PWM operation of DC relay coils in order to save power while holding is now common. This is at a frequency that is high enough to avoid chattering or audible noise and low enough to not have to worry about switching losses or exotic circuitry.

The in circuit coil inductance can be measured by looking at coil current and analyzing the slope. In this case if the PWM frequency is well known like say microprocessor 50% duty cycle at 8KHz and the supply is regulated 24V then you can easily get the coil inductance.

What I actually did was a self osc hysteric scheme which gave a change in frequency for a change in relay coil inductance. The Idea is that one can tell the position of the relay coil by its inductance. What I did Vs the orthodox ripple slope approach really comes down to implementation. It is all the same in that you are detecting inductance change to tell if relay armature is in or out.

I was expecting big changes like more than 3:1 but that was not the case. Why? Doesn't closing the magnetic circuit raise inductance markedly?

Sure the change was totally adequate to make a reliable decision regime for the firmware guy to do. The real odd thing was that the pulled in relay exhibited less inductance. Why would it appear to work back to front? I didn't put this into production because the big relays were not needed after all but I have concerns about the scheme performing differently on different relays. Is the concept flawed due to relay peculiarities? Can it only be used in a specific case?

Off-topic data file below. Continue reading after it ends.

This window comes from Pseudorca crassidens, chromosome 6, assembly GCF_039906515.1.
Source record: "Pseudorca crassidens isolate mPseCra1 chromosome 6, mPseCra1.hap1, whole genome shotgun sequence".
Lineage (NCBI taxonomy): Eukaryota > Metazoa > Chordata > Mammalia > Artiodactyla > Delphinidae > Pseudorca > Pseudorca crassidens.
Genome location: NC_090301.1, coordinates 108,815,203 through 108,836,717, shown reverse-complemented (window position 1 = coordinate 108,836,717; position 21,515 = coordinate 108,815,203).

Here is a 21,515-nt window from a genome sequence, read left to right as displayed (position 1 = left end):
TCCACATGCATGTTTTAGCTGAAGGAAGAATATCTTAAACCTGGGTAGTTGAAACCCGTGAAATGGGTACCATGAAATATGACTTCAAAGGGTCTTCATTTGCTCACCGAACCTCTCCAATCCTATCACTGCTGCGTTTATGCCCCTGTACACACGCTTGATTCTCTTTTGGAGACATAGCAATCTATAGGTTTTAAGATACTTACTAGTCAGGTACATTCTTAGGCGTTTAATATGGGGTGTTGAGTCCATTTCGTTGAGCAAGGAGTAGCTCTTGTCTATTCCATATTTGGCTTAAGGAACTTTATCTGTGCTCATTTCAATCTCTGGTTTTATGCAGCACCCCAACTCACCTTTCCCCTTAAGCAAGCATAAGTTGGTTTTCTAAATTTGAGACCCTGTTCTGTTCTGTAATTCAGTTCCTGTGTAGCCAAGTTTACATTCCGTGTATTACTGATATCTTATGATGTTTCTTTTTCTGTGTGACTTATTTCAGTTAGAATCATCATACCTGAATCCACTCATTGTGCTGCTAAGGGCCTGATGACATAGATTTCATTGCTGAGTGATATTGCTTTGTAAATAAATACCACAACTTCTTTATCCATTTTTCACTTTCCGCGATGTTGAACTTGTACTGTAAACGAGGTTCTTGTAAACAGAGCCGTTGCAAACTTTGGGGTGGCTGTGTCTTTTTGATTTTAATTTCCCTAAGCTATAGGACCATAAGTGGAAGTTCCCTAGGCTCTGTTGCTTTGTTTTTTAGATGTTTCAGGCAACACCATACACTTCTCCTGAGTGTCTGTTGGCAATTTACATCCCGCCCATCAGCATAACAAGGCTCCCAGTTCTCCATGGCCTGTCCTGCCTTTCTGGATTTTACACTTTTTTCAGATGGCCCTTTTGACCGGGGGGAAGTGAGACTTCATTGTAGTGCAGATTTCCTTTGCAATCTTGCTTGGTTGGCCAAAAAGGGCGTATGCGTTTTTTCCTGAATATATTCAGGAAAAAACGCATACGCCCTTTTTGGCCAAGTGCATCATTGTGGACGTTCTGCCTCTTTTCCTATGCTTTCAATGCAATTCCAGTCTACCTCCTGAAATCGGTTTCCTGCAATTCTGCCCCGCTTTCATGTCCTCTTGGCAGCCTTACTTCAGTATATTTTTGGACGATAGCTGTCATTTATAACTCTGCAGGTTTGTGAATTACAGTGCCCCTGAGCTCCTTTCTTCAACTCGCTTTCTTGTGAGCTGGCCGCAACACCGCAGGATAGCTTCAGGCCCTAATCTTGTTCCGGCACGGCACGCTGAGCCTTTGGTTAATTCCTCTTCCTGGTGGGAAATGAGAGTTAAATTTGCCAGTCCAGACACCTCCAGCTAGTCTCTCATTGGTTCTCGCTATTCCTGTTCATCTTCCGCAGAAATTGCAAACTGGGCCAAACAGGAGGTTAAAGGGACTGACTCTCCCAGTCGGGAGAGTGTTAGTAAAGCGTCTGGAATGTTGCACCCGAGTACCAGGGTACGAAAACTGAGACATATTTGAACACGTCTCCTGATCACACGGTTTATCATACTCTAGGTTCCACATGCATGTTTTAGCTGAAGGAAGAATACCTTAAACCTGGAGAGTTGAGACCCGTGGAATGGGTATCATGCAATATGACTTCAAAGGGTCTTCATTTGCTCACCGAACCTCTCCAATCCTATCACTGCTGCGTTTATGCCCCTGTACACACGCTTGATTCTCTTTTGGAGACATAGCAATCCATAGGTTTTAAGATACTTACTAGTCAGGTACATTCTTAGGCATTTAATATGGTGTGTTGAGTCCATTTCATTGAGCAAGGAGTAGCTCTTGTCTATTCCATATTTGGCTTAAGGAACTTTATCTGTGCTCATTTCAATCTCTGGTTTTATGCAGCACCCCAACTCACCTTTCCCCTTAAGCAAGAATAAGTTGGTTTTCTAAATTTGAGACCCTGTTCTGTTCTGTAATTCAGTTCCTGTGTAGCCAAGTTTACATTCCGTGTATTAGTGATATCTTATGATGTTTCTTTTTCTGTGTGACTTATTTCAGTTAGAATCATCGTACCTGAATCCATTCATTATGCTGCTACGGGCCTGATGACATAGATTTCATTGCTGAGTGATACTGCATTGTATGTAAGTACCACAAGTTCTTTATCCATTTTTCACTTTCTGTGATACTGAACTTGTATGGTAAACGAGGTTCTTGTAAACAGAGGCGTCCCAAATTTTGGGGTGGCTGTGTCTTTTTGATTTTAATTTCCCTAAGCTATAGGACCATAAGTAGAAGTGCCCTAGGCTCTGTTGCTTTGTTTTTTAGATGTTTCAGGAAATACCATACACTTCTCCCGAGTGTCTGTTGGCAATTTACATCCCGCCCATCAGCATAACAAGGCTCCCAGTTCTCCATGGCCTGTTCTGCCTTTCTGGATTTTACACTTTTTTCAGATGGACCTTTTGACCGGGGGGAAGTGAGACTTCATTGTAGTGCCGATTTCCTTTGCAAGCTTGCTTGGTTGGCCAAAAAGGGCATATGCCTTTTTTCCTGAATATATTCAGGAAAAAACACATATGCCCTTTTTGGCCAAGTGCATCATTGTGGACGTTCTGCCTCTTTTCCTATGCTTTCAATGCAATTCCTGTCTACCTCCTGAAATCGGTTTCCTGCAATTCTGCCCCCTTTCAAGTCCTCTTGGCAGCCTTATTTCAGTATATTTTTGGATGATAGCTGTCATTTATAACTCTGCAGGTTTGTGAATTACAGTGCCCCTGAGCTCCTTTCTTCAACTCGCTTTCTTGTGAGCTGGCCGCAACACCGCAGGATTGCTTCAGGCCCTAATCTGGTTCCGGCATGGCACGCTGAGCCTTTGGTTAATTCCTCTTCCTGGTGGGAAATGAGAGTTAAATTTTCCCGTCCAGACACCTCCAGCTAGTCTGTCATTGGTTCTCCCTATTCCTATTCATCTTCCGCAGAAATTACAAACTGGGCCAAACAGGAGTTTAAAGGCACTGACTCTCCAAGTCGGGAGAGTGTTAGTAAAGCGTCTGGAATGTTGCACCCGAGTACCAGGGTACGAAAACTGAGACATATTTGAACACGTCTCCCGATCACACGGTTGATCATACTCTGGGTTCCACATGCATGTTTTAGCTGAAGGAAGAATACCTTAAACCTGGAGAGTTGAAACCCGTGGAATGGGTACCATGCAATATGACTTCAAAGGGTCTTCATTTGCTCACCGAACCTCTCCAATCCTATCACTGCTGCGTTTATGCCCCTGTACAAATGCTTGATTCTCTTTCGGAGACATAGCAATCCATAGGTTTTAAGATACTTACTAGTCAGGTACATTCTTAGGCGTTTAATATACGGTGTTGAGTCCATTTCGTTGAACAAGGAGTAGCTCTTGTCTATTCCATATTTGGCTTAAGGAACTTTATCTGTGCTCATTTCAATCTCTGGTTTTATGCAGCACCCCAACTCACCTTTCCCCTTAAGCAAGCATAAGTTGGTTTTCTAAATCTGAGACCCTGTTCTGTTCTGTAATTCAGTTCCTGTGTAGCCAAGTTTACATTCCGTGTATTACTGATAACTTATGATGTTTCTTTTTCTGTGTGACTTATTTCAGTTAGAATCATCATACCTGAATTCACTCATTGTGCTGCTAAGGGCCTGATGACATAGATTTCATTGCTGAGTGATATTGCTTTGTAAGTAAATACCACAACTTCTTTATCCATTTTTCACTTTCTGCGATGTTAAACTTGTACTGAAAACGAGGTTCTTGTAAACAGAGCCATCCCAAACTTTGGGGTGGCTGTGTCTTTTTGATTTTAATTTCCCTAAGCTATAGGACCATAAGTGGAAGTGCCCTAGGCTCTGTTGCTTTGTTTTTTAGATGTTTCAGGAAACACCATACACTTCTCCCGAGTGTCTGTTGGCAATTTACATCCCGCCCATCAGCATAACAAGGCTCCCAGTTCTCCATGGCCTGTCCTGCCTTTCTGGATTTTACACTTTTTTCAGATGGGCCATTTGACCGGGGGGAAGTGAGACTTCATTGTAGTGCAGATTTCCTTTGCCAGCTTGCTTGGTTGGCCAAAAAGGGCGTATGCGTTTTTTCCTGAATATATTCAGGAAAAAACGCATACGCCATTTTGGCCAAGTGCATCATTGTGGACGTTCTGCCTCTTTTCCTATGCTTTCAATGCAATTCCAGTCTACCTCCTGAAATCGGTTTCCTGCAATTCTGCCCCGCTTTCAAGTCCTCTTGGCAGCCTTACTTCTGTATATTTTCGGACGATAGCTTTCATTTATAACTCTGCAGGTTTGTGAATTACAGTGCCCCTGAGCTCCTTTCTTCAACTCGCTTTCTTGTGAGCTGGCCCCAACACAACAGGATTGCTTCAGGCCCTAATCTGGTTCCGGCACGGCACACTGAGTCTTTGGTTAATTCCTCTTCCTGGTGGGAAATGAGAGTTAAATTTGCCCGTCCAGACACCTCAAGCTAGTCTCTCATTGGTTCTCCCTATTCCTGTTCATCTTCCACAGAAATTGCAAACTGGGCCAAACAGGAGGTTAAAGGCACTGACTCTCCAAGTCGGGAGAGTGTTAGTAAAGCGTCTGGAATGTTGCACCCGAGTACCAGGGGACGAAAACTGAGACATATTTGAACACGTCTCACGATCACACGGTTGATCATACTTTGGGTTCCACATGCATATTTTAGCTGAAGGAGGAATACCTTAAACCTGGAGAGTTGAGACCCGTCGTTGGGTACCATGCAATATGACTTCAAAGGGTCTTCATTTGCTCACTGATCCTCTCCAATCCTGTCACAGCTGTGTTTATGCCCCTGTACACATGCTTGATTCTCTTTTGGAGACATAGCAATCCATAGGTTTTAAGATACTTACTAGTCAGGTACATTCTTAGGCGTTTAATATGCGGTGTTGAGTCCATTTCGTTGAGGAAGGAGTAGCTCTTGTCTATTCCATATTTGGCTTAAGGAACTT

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    \$\begingroup\$ I am going to edit our peculiar punctuation to make this easier to read. In future I suggest you place the spaces after your periods and question marks. \$\endgroup\$ Commented Dec 20, 2015 at 3:39
  • \$\begingroup\$ Michael Karas an edit would help ,Maybe it could have more tags .My screen name has an element of truth in it ! \$\endgroup\$
    – Autistic
    Commented Dec 20, 2015 at 3:46
  • \$\begingroup\$ Think of it this way: the punctuation marks the end of a phrase and not the start. No spaces before punctuation, and always one after. ;^) except in smileys. \$\endgroup\$
    – Transistor
    Commented Dec 20, 2015 at 8:43
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    \$\begingroup\$ Have you considered that the relay armature is probably a lump of iron and that when operating with an element of AC, induction and eddy currents are going to lower the perceived inductance of the coil? \$\endgroup\$
    – Andy aka
    Commented Dec 20, 2015 at 10:39